7 Best Salmon For Smoking

If this is the first time you are going to smoke a salmon, then you absolutely HAVE to know which salmon to buy to make sure it ends up being as delicious as you imagined it to be. You want to make sure that the oil content is just right, the salmon is fresh, etc. because all of those things will end up affecting the overall texture and the flavor of the fish.

The reason why I stress that it is important to know which salmon to buy is that the texture and the firmness of the fish vary from species to species.

In this article, I’ll go over the difference between each species and what kind of texture you can expect from each of them. This will help you decide which species of salmon to buy to get exactly what you wanted.


The 7 Best Salmon Species You Can Choose From For Smoking

When you are buying salmon, it can get confusing to choose which species to buy. And a lot of the species go by more than one name so you don’t know if you’re buying the same species with a different name, or whether it is a completely different species altogether.

So, here’s everything you need to know before you order salmon online or go to your local fish market.

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1. Chinook Salmon

Also known as King salmon is one of the largest salmon species out there. If you’re lucky, you can sometimes manage to get around 60 pounds or more of this salmon which is just mind-boggling when you think about it.

The flesh of this species is deep red in color and it is one of the most flavorful salmons out there. The texture of the flesh is delicate and is rich and buttery. That is because of the high oil content in it.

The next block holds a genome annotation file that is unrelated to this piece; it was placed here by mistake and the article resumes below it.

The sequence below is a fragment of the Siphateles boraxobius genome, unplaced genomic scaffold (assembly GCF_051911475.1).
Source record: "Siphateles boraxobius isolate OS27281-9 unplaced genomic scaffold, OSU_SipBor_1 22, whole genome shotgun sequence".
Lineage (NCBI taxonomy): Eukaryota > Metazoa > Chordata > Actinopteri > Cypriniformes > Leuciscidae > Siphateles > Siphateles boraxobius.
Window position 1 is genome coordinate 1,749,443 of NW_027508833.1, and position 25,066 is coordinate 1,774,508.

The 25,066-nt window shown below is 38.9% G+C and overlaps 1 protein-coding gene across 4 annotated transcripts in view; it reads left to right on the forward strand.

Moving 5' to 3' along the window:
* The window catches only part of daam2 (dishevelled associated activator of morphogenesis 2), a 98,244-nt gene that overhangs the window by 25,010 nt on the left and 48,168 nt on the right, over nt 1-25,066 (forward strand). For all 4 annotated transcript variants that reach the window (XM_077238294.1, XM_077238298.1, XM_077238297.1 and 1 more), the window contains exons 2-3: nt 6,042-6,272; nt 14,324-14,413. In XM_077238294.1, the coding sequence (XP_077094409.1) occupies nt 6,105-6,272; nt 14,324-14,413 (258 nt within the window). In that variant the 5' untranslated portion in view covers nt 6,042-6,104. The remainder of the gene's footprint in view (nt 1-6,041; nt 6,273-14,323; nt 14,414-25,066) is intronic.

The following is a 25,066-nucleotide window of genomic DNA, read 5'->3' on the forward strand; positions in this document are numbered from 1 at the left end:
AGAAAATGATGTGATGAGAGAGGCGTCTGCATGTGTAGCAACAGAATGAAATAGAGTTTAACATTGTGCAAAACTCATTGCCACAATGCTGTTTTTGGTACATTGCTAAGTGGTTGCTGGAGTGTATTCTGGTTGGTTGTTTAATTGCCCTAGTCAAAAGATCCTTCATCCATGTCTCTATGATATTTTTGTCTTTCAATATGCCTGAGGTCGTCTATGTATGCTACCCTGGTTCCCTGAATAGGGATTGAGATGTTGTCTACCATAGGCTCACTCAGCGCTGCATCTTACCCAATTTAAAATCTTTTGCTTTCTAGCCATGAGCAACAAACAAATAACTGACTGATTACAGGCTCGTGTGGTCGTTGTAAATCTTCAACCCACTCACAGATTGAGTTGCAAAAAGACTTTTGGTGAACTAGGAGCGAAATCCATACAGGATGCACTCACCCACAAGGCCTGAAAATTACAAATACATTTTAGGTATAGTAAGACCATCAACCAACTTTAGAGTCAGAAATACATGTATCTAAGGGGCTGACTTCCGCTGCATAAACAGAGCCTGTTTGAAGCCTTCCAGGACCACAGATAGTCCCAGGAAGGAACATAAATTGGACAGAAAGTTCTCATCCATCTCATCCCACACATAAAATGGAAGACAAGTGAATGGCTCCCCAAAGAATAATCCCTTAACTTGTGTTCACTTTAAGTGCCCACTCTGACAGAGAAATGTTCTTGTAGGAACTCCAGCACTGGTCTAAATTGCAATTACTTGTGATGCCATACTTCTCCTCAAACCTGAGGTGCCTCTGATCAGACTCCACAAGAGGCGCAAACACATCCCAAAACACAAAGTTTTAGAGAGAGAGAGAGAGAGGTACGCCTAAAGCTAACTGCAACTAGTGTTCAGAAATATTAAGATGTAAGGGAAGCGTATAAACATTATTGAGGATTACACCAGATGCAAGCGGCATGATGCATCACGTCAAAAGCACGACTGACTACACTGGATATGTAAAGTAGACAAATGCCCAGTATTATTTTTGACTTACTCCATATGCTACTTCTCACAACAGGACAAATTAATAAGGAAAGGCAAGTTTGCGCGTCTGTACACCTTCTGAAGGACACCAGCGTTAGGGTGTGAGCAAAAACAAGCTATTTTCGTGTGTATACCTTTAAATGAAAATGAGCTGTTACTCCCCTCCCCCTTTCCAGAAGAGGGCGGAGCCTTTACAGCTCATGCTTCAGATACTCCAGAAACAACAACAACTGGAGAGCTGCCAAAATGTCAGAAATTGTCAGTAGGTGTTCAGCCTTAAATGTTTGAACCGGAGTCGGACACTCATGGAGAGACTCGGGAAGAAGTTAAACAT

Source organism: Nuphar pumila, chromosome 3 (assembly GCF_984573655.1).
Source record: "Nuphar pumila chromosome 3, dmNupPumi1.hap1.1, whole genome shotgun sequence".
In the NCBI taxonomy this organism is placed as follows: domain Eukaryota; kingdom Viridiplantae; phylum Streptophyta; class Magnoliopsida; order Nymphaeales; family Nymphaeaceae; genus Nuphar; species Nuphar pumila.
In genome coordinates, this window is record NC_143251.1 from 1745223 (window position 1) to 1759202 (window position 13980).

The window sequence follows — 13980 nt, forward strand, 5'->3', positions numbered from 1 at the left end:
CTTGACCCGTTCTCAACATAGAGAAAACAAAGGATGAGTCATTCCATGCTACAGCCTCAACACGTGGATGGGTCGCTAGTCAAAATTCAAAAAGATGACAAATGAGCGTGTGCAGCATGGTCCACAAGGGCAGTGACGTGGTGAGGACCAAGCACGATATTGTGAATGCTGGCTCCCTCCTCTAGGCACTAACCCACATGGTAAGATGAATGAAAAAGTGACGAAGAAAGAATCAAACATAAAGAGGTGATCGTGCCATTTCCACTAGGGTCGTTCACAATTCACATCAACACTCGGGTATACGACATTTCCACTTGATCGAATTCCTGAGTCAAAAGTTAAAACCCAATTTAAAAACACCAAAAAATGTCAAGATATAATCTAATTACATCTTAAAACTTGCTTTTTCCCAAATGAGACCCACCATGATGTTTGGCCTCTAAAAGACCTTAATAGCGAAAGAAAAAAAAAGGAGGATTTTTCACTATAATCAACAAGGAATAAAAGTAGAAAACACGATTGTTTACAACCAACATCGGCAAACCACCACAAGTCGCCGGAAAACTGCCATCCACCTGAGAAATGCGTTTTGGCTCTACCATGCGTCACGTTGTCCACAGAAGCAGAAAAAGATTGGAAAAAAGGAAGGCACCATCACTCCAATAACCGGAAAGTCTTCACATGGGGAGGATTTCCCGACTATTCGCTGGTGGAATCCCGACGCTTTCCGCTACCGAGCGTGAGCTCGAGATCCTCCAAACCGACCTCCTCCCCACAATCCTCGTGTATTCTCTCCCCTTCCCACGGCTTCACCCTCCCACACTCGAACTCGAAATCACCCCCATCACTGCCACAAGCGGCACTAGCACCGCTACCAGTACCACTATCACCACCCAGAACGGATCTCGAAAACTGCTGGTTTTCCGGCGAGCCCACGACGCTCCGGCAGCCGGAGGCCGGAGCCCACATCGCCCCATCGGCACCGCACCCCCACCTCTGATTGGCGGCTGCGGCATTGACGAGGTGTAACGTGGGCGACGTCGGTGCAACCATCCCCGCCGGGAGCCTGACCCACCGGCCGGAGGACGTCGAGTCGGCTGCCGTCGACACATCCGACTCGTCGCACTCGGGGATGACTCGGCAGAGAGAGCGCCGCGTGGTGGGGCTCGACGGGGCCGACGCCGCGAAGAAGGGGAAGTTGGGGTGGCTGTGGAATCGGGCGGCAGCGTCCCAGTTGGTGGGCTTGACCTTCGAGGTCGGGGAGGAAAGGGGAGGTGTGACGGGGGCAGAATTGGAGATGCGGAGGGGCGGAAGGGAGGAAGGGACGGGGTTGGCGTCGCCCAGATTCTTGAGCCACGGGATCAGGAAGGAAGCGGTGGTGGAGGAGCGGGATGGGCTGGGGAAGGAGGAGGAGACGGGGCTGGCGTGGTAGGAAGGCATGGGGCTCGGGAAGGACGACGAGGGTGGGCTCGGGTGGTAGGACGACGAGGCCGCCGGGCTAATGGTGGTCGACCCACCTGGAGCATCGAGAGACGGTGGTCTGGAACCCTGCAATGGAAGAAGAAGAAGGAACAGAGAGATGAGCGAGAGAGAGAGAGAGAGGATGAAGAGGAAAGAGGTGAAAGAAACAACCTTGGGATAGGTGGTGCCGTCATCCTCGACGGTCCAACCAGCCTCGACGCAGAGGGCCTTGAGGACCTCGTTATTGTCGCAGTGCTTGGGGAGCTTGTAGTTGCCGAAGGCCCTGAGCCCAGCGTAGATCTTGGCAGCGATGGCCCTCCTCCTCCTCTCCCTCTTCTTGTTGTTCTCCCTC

If you were to ask me, I would choose the Chinook/King salmon any day for smoking.


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2. Pink Salmon

As you might’ve guessed, this species is named after the color of its flesh. The Pink salmon is also known as the humpy salmon or humpbacks because they also have humps.

Because of the low oil content in the flesh, you can expect to have a light taste and tender texture.

The pink salmon is one of the most abundantly available species of salmon out there. So if you are looking to have smoked salmon on a budget, this is one of the best choices for you – reasonable price and light taste and texture.

It is also a good choice if you are going to have smoked salmon for the first time.

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3. Atlantic Salmon

The Atlantic salmon is farmed in the ocean in cages or pens. And the farmers put these species on a specific diet to increase their oil content and also to alter the color of their flesh.

They are the usual orange color salmon that you see in most places. The flesh is moderately oily and the taste is mild.

The UK, Chile, and Canada are the top 3 countries in the world that produce a majority of the Atlantic salmon in the world.

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4. Pacific Salmon

The Pacific salmon is a generic name that is given to any salmon that is not an Atlantic salmon. So you will have to ask the seller to specify which species it really is so you can know how you can prepare and whether you will like it.

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5. Chum Salmon

This salmon is also called by several other names like Silverbite salmon, Keta salmon, etc. which are just the two most common names that people refer to it by.

Sometimes you will see someone call it Dog salmon, which is also a valid name because of the big teeth that this fish grows.

The Chum salmon has the lowest oil content of all the species I mention in this article and it is also pale in color and coarse in texture.